Why do I promote the one hour a day plan so strenuously?
The first step in solving a problem is recognizing you have a problem. Writers are often big quaking masses of insecurity, but zeroing in on a weak skill can be that first step in enacting change.
Take the quiz below. Answer honestly.
Tomorrow, June 4, the “Flame of Hope” begins its journey across Delaware in the 28th Law Enforcement Torch Run. Over three days, 500 or so Delaware police officers will run the torch from the bandstand at Rehoboth Beach to the opening ceremony of the Summer Games of the Special Olympics at UD.
Like many writers, I keep a notebook called a book bible. The book bible for my current WIP, a novel written in the episodic style, is a beat-up, bright green notebook with fraying pages, a precarious spiral spine, and an array of Post-its in various shapes and colors poking from the edges.
A book bible is used to record ideas, changes, concepts, goals, for a work in progress. It’s a planning aid. This post, however, is not about book bibles; I am introducing the book bible idea to get it out of the way. What I want to discuss today is my Sprint Journal.
In October, I participated in a workshop series at the Havre de Grace, MD, public library on preparing for NaNoWriMo. A month of intense writing with a high word count goal can’t be undertaken willy-nilly. My talk covered the range from psychological pep talks, the mid-month slump, and learning to love your crock pot.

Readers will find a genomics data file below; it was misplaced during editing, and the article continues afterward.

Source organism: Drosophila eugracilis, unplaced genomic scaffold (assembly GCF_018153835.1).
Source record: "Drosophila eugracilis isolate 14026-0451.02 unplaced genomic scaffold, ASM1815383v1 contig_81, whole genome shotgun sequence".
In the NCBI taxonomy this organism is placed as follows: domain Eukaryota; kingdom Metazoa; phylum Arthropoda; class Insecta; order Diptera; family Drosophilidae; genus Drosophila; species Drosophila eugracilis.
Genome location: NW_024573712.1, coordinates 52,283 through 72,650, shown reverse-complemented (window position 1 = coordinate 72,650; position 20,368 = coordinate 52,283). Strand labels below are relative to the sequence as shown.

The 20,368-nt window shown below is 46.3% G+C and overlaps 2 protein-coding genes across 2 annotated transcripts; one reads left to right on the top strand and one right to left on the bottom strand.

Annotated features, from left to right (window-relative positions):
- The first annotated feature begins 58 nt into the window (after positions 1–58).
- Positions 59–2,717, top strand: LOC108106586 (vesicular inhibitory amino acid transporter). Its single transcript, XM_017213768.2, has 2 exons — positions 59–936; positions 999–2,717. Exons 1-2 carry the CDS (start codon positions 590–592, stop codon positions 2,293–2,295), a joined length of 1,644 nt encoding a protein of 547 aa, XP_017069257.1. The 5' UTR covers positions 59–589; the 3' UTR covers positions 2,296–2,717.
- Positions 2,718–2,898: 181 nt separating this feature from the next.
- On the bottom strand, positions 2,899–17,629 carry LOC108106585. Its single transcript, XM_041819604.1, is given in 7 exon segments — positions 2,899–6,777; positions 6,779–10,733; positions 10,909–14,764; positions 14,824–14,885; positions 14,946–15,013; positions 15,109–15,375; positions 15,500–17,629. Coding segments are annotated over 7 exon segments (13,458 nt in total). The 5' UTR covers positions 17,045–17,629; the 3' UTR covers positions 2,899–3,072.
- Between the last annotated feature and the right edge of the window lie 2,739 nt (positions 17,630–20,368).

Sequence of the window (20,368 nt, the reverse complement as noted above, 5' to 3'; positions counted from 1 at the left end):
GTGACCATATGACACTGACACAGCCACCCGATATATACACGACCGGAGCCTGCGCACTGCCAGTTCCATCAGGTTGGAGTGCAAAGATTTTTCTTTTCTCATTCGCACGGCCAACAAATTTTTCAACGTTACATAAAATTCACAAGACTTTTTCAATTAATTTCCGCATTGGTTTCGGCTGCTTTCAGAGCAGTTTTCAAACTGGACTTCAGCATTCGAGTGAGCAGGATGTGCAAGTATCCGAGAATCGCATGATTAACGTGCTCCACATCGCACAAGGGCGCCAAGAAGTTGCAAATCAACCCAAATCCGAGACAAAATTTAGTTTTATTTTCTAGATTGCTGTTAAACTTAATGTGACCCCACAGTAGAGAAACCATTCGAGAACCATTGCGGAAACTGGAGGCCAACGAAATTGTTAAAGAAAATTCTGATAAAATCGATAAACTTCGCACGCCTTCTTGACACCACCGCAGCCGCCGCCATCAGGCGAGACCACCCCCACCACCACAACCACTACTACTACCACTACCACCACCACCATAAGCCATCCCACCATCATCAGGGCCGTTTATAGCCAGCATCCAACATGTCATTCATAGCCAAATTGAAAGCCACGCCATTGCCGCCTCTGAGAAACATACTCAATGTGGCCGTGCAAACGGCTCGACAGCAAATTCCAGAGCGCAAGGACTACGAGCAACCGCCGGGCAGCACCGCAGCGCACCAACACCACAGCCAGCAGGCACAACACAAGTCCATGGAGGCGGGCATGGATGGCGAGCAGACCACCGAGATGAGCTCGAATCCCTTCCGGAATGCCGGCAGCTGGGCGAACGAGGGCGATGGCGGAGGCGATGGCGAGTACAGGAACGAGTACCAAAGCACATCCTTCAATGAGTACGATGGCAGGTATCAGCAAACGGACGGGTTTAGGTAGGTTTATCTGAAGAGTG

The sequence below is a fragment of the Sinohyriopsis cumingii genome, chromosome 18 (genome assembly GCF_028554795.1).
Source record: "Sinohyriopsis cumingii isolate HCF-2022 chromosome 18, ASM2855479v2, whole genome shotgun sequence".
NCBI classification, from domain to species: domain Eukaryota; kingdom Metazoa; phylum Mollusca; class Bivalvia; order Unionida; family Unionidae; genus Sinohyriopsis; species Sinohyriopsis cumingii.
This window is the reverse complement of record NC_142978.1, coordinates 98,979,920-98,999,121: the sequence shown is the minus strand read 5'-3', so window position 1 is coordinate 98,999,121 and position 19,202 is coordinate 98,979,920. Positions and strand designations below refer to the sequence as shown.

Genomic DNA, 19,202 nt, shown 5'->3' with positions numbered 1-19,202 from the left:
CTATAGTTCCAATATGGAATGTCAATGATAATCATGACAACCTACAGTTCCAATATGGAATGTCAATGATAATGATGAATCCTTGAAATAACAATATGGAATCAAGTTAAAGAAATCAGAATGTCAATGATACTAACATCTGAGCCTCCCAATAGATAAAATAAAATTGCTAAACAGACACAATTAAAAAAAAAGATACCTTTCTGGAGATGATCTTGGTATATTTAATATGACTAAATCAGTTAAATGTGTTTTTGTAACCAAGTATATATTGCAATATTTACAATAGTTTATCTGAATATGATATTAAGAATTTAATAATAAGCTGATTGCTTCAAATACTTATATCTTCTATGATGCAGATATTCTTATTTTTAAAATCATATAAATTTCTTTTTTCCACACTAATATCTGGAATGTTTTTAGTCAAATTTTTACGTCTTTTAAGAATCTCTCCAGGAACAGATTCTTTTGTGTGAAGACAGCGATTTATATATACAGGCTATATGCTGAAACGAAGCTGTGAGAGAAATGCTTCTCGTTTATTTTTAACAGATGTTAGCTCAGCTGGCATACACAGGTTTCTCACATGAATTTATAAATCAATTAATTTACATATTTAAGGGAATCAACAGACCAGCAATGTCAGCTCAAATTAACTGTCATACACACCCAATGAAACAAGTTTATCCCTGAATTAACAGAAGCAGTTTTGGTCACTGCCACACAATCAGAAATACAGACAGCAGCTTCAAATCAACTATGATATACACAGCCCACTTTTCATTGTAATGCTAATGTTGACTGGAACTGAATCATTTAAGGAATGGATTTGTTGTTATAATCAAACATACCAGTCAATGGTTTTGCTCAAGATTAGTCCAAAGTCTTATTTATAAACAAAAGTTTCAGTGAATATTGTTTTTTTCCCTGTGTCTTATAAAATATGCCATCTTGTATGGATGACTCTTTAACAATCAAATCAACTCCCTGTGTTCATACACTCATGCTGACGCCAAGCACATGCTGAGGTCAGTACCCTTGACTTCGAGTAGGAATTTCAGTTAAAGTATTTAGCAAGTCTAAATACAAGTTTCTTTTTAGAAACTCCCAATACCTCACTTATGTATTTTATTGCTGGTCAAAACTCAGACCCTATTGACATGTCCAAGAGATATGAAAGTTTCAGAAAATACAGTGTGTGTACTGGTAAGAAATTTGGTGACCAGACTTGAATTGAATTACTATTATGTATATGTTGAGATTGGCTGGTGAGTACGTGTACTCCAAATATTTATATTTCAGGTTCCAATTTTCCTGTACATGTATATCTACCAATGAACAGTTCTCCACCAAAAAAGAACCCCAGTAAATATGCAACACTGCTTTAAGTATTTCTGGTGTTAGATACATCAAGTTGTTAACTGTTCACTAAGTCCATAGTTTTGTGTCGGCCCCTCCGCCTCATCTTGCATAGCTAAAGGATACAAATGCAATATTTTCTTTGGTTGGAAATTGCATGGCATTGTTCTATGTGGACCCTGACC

Writing for an hour a day may not require the extremes of November, but if you are carving out a new hour in your day, your daily schedule will shift. If you have the hour available without much pain to the rest of your life, great. Either way, today’s post will address how to best use the hour once you’ve found it.
At the Pennwriters Conference this past weekend, I gave a workshop on a writing challenge called Sprinting. To Sprint, a writer shuts off all distractions and writes without interruption for an hour. The goal is to get down 1,000 new words in an hour.
Sprinting is simple and hardly enough content for a one hour workshop. Finding an hour a day to write, and incorporating it into an otherwise busy life, may not be so simple. Also complicated is how to make the most effective use of a writing hour. Those—finding an hour and using the hour—will make up the content of this mini blog series. Here’s the schedule: